The aluminum foil wall covering cannot be steamed off a wall once the wall covering is put on the wall. The steam cannot penetrate the aluminum foil to soften the paste like ordinary wallpapers. With a certain class of users, it is quite important to be able to readily strip the wall covering from the Wall. For example, department stores using seasonal displays want to be able to change wall coverings quickly and easily.

It is therefore another object of the present invention to construct the wall covering in a manner such that the aluminum foil can be easily stripped from the paper backing. This object is achieved in one form of the present invention by using a super-calendered bleached kraft paper which has a smooth surface on at least one side. The hot polyethylene film embeds just the surface fibers of the paper. As a result, the aluminum foil and the polyethylene film can be stripped as a unit from the paper backing, and a new wall covering can then be put over the old paper backing remaining on the wall.

It is another object of the present invention to provide a moderate weight aluminum foil wall covering that can be conveniently handled by a paper hanger.

Other and further objects of the present invention will be apparent from the following description and claims and are illustrated in the accompanying drawings which, by way of illustration, show a preferred embodiment of the present invention and the principles thereof and what are now considered to be the best modes contemplated for applying these principles. Other embodiments of the invention embodying the same or equivalent principles may be used and structural changes may be made as desired by those skilled in the art without departing from the present invention and the purview of the appended claims.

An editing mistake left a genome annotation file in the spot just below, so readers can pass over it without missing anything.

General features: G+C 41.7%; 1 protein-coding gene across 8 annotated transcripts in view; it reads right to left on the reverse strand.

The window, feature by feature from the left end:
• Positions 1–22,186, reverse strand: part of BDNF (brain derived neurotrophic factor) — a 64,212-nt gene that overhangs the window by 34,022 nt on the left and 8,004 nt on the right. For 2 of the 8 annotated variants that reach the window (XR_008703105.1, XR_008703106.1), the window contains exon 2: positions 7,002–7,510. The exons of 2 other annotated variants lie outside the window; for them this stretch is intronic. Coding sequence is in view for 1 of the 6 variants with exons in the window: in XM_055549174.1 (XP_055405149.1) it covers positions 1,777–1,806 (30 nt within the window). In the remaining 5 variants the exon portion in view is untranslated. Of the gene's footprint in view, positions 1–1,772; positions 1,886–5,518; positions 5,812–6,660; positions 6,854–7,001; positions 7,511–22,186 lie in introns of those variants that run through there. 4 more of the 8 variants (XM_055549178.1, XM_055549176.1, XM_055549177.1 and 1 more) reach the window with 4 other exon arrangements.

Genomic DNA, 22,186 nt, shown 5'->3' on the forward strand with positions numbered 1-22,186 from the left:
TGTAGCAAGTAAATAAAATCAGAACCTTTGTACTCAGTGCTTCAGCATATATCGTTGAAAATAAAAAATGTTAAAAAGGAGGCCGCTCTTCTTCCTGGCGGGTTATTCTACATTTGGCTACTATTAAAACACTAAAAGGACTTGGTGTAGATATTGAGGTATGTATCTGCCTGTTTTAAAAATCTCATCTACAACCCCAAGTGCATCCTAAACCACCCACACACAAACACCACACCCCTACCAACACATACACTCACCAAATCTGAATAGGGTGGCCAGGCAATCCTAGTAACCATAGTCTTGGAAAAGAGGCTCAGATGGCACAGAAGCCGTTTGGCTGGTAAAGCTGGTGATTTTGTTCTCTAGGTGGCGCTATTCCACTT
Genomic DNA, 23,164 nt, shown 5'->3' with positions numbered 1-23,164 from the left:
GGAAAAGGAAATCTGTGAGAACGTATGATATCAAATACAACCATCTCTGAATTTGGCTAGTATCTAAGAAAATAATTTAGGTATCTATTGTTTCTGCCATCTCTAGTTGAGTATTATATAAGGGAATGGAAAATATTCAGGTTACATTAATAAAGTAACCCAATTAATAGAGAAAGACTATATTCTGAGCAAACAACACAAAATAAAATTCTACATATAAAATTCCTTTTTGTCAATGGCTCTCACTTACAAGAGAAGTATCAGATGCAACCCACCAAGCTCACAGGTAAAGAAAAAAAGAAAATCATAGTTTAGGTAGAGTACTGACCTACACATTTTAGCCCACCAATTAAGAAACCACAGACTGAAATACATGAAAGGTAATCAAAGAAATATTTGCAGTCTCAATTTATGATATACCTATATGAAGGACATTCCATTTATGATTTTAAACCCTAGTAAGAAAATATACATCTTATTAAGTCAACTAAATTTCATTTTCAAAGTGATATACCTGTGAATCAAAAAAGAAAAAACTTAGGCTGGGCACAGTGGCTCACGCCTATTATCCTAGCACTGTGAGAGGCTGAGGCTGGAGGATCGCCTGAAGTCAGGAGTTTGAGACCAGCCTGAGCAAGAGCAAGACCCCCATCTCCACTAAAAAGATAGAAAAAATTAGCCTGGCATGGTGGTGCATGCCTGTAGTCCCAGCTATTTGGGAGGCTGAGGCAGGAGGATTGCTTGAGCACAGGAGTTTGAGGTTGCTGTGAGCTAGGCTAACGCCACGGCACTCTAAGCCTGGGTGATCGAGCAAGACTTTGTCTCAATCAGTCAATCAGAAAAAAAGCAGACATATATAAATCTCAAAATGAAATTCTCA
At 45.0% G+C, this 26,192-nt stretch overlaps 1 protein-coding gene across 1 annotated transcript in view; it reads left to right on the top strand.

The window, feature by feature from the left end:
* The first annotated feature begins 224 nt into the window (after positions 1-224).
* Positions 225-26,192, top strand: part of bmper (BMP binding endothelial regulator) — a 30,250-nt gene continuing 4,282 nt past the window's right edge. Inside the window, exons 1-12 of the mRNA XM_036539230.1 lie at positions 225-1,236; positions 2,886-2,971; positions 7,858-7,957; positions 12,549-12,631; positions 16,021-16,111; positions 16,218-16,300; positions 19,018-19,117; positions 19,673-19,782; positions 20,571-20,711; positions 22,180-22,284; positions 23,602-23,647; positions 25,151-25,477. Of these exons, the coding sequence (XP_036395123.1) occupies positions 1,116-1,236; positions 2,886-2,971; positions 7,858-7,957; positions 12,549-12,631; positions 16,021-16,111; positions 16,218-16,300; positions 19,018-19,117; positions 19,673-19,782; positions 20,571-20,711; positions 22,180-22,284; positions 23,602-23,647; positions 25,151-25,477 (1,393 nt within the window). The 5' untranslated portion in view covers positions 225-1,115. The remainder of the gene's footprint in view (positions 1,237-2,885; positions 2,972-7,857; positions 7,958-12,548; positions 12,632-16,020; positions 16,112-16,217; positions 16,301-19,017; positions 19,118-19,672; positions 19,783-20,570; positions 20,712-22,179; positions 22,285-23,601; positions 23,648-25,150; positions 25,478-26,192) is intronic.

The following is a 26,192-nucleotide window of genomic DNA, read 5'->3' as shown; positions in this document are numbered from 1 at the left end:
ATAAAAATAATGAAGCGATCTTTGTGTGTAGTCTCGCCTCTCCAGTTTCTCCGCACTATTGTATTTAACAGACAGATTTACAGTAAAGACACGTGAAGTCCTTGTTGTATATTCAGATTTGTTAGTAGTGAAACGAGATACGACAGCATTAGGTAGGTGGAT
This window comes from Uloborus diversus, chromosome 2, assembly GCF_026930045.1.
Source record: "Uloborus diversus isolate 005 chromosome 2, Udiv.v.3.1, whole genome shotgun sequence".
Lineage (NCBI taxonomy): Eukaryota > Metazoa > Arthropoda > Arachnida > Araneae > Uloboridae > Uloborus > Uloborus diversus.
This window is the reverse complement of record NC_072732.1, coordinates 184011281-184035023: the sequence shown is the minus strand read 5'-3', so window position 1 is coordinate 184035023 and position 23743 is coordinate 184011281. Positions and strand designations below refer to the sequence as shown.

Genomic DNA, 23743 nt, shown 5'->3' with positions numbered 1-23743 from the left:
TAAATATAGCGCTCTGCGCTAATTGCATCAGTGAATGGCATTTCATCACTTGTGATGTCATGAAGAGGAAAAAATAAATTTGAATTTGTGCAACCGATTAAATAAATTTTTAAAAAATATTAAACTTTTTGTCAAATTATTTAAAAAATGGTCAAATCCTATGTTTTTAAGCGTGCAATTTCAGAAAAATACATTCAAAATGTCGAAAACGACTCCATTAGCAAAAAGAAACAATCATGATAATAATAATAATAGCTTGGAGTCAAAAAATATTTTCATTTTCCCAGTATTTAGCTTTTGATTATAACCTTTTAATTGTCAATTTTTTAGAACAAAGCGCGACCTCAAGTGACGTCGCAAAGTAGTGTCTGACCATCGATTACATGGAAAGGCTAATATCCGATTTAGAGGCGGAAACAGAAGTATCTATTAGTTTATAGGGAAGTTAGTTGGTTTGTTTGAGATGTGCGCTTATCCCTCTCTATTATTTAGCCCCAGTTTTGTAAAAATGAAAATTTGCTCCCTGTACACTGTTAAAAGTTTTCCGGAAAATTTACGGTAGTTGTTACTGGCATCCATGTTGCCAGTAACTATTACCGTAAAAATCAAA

In the drawings:

FIG. 1 is a plan view of a paper backed aluminum foil wall covering constructed in accordance with one embodiment of the present invention;

FIG. 2 is a cross-sectional view taken along the line and in the direction indicated by the arrows 22 in FIG. 1; and

FIG. 3 is a side elevation view showing the wall covering of FIG. 1 installed on a wall and illustrating the manner in which the aluminum foil and plastic film can be stripped as a unit from the paper backing.

In FIG. 1, a paper backed aluminum foil wall covering constructed in accordance with one embodiment of the present invention is indicated generally by the reference numeral 11.